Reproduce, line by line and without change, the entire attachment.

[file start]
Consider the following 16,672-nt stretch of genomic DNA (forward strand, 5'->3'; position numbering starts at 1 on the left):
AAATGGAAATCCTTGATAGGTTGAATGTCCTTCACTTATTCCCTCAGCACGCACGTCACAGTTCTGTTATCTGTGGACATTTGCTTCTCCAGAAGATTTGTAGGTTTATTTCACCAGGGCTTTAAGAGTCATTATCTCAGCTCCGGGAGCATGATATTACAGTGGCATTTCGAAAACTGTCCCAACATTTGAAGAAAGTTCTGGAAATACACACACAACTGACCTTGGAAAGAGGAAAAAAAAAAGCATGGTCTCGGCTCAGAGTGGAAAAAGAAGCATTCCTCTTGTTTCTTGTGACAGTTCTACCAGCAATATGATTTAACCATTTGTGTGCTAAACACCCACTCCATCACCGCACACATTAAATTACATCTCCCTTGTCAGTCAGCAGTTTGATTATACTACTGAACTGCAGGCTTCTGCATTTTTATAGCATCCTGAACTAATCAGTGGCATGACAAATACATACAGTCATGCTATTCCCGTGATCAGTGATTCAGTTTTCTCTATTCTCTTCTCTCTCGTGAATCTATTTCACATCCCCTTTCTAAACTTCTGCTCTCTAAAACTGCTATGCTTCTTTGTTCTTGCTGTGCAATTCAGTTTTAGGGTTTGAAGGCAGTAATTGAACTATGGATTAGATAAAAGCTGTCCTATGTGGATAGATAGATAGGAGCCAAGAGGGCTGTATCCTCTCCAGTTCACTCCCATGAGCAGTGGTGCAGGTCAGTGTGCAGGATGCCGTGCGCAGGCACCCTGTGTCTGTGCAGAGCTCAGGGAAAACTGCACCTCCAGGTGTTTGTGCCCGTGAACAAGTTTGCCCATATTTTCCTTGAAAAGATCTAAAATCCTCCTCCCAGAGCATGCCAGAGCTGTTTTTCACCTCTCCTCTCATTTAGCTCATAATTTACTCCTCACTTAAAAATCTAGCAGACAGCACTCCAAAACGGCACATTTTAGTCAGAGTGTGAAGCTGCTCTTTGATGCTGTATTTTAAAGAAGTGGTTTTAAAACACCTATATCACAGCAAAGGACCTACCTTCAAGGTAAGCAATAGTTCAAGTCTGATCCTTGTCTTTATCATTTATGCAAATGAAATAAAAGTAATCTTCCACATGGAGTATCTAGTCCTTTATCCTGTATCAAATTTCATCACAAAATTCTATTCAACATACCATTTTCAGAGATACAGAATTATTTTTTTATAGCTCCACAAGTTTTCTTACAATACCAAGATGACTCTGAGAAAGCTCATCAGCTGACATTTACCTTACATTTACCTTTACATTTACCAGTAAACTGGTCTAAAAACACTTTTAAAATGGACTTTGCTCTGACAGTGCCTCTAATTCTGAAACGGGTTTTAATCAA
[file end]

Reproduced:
Consider the following 16,672-nt stretch of genomic DNA (forward strand, 5'->3'; position numbering starts at 1 on the left):
AAATGGAAATCCTTGATAGGTTGAATGTCCTTCACTTATTCCCTCAGCACGCACGTCACAGTTCTGTTATCTGTGGACATTTGCTTCTCCAGAAGATTTGTAGGTTTATTTCACCAGGGCTTTAAGAGTCATTATCTCAGCTCCGGGAGCATGATATTACAGTGGCATTTCGAAAACTGTCCCAACATTTGAAGAAAGTTCTGGAAATACACACACAACTGACCTTGGAAAGAGGAAAAAAAAAAGCATGGTCTCGGCTCAGAGTGGAAAAAGAAGCATTCCTCTTGTTTCTTGTGACAGTTCTACCAGCAATATGATTTAACCATTTGTGTGCTAAACACCCACTCCATCACCGCACACATTAAATTACATCTCCCTTGTCAGTCAGCAGTTTGATTATACTACTGAACTGCAGGCTTCTGCATTTTTATAGCATCCTGAACTAATCAGTGGCATGACAAATACATACAGTCATGCTATTCCCGTGATCAGTGATTCAGTTTTCTCTATTCTCTTCTCTCTCGTGAATCTATTTCACATCCCCTTTCTAAACTTCTGCTCTCTAAAACTGCTATGCTTCTTTGTTCTTGCTGTGCAATTCAGTTTTAGGGTTTGAAGGCAGTAATTGAACTATGGATTAGATAAAAGCTGTCCTATGTGGATAGATAGATAGGAGCCAAGAGGGCTGTATCCTCTCCAGTTCACTCCCATGAGCAGTGGTGCAGGTCAGTGTGCAGGATGCCGTGCGCAGGCACCCTGTGTCTGTGCAGAGCTCAGGGAAAACTGCACCTCCAGGTGTTTGTGCCCGTGAACAAGTTTGCCCATATTTTCCTTGAAAAGATCTAAAATCCTCCTCCCAGAGCATGCCAGAGCTGTTTTTCACCTCTCCTCTCATTTAGCTCATAATTTACTCCTCACTTAAAAATCTAGCAGACAGCACTCCAAAACGGCACATTTTAGTCAGAGTGTGAAGCTGCTCTTTGATGCTGTATTTTAAAGAAGTGGTTTTAAAACACCTATATCACAGCAAAGGACCTACCTTCAAGGTAAGCAATAGTTCAAGTCTGATCCTTGTCTTTATCATTTATGCAAATGAAATAAAAGTAATCTTCCACATGGAGTATCTAGTCCTTTATCCTGTATCAAATTTCATCACAAAATTCTATTCAACATACCATTTTCAGAGATACAGAATTATTTTTTTATAGCTCCACAAGTTTTCTTACAATACCAAGATGACTCTGAGAAAGCTCATCAGCTGACATTTACCTTACATTTACCTTTACATTTACCAGTAAACTGGTCTAAAAACACTTTTAAAATGGACTTTGCTCTGACAGTGCCTCTAATTCTGAAACGGGTTTTAATCAA